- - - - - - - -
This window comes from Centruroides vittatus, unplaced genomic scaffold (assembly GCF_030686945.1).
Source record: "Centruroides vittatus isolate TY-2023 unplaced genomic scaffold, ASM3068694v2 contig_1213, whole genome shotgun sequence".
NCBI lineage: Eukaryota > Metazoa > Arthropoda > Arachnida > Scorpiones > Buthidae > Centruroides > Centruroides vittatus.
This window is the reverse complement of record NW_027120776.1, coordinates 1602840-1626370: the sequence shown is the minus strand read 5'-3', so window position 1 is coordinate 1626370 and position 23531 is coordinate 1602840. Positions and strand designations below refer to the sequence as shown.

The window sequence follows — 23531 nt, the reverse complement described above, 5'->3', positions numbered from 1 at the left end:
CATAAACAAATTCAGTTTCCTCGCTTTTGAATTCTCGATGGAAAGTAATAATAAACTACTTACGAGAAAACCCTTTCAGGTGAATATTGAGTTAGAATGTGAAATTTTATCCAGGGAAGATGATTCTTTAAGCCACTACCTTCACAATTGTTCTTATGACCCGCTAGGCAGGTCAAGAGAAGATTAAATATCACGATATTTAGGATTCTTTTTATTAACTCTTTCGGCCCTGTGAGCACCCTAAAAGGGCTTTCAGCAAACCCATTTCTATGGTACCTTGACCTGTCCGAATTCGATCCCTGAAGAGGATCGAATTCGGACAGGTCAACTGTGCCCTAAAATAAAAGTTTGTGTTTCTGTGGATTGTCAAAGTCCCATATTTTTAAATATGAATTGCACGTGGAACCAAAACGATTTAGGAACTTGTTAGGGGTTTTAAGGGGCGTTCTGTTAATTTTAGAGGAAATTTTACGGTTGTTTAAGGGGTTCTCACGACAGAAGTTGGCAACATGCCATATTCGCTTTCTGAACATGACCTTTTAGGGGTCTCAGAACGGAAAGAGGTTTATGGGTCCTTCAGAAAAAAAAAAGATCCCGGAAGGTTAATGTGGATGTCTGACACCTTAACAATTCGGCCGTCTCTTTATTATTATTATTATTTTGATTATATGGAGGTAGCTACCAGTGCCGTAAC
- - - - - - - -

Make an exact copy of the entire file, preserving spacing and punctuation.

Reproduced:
This window comes from Centruroides vittatus, unplaced genomic scaffold (assembly GCF_030686945.1).
Source record: "Centruroides vittatus isolate TY-2023 unplaced genomic scaffold, ASM3068694v2 contig_1213, whole genome shotgun sequence".
NCBI lineage: Eukaryota > Metazoa > Arthropoda > Arachnida > Scorpiones > Buthidae > Centruroides > Centruroides vittatus.
This window is the reverse complement of record NW_027120776.1, coordinates 1602840-1626370: the sequence shown is the minus strand read 5'-3', so window position 1 is coordinate 1626370 and position 23531 is coordinate 1602840. Positions and strand designations below refer to the sequence as shown.

The window sequence follows — 23531 nt, the reverse complement described above, 5'->3', positions numbered from 1 at the left end:
CATAAACAAATTCAGTTTCCTCGCTTTTGAATTCTCGATGGAAAGTAATAATAAACTACTTACGAGAAAACCCTTTCAGGTGAATATTGAGTTAGAATGTGAAATTTTATCCAGGGAAGATGATTCTTTAAGCCACTACCTTCACAATTGTTCTTATGACCCGCTAGGCAGGTCAAGAGAAGATTAAATATCACGATATTTAGGATTCTTTTTATTAACTCTTTCGGCCCTGTGAGCACCCTAAAAGGGCTTTCAGCAAACCCATTTCTATGGTACCTTGACCTGTCCGAATTCGATCCCTGAAGAGGATCGAATTCGGACAGGTCAACTGTGCCCTAAAATAAAAGTTTGTGTTTCTGTGGATTGTCAAAGTCCCATATTTTTAAATATGAATTGCACGTGGAACCAAAACGATTTAGGAACTTGTTAGGGGTTTTAAGGGGCGTTCTGTTAATTTTAGAGGAAATTTTACGGTTGTTTAAGGGGTTCTCACGACAGAAGTTGGCAACATGCCATATTCGCTTTCTGAACATGACCTTTTAGGGGTCTCAGAACGGAAAGAGGTTTATGGGTCCTTCAGAAAAAAAAAAGATCCCGGAAGGTTAATGTGGATGTCTGACACCTTAACAATTCGGCCGTCTCTTTATTATTATTATTATTTTGATTATATGGAGGTAGCTACCAGTGCCGTAAC